“Practice as if you are the worst, perform as if you are the best.”
When I was a young singer, I struggled with how to prepare for a performance. I had been taught technique, I knew how to practice for hours and hours to perfect a piece, but I had little guidance and knowledge of how to prepare the month of, week of, or day of a performance. I knew how to work hard, but not how to rest! It took years of experimenting to determine how I should prepare to perform.
Over the years I have been teaching I have been experimenting with how to best prepare my students for their performances.
As I prepare my students for their recital performance in the final month before the performance, I drop the breath support exercises, the “woodshedding” and work on building my students comfort with singing through their pieces completely.
I have discovered that as I teach a new piece, my system is roughly as follows:
1) I introduce the piece to the student. We discuss the poetry or text of the song or aria, using the translation if the piece is in another language. We discuss the opera, show or song cycle the piece is from and its relevant history, and the song/arias style.
2) We sing through the notes – learning the chorus and melodies, and emphasizing any patterns we may find in the song or aria – particularly with pieces with coloratura or melismatic phrases or sections.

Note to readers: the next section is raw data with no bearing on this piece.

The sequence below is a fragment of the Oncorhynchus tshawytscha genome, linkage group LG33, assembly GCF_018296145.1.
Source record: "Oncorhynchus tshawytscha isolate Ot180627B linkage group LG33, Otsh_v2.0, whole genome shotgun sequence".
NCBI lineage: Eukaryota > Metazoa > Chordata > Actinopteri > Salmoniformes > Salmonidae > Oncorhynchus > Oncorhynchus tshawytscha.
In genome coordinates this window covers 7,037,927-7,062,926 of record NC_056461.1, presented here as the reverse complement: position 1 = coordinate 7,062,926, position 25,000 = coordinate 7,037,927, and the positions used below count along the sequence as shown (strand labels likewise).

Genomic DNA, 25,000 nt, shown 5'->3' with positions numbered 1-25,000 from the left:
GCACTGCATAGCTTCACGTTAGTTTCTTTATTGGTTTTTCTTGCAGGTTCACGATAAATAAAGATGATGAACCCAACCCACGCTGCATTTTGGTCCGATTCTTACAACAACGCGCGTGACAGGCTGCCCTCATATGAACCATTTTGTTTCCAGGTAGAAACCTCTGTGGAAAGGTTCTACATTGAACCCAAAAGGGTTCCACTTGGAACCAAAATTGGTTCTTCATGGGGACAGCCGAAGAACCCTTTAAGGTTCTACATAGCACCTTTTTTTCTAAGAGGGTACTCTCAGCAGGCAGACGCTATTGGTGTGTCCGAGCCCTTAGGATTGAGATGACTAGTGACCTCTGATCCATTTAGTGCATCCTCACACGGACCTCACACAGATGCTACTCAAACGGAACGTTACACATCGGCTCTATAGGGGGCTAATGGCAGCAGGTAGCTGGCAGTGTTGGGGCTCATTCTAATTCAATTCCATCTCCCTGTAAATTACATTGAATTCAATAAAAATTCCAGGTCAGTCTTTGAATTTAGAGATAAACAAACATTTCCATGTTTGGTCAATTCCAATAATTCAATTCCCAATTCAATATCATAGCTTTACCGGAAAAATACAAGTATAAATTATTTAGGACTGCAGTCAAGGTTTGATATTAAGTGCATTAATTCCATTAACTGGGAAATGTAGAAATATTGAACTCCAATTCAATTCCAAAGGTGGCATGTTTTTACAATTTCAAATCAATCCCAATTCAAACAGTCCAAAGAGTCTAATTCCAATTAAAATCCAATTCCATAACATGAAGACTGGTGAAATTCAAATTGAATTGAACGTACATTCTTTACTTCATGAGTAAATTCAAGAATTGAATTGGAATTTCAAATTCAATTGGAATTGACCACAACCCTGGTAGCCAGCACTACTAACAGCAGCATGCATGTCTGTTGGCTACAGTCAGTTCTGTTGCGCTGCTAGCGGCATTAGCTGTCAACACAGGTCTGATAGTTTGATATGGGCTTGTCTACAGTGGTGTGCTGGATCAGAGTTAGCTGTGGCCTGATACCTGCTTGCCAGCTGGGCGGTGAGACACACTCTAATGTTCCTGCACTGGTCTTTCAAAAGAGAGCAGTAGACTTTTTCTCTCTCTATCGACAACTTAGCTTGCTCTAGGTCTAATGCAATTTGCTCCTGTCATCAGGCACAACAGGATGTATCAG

3) We then begin to woodshed or work section by section. I usually begin the rehearsal by singing through the piece in its entirety and then move to the “woodshedding”, or focusing on trouble spots and phrases.
4) We then begin the final month performance prep tapering.
Performance prep tapering:
When the performance month occurs I usually drop the extra exercises – for example glottal exercises, enunciation exercises, and breath support exercises – are laid aside. All singers must be off of their music at this time. During this month we work on:
1) Dramatic interpretation.
2) Appearance when singing.
3) Completing the song/aria without “self-editing”.
$) A confident and believable performance.
I encourage my students to rest, hydrate, and care for themselves. At two weeks prior to the recital I stop critiquing and begin encouraging the positive aspects of the performance, nudging and coaxing out the performance. Confidence is such a large part of performance! At two weeks for most young singers– the die is cast- and you can rely on the best they can do at that time to be their optimal technical peak for the performance.
This fall I will add a new piece to my performance prep: an instruction sheet for parents of young singers! I had one young singer who did not do her best at this recital due to exhaustion. She swam in a swim meet the day of the performance, and vocally was not up to the piece she performed so well at the two week prior to the performance mark. This I will add to my checklist!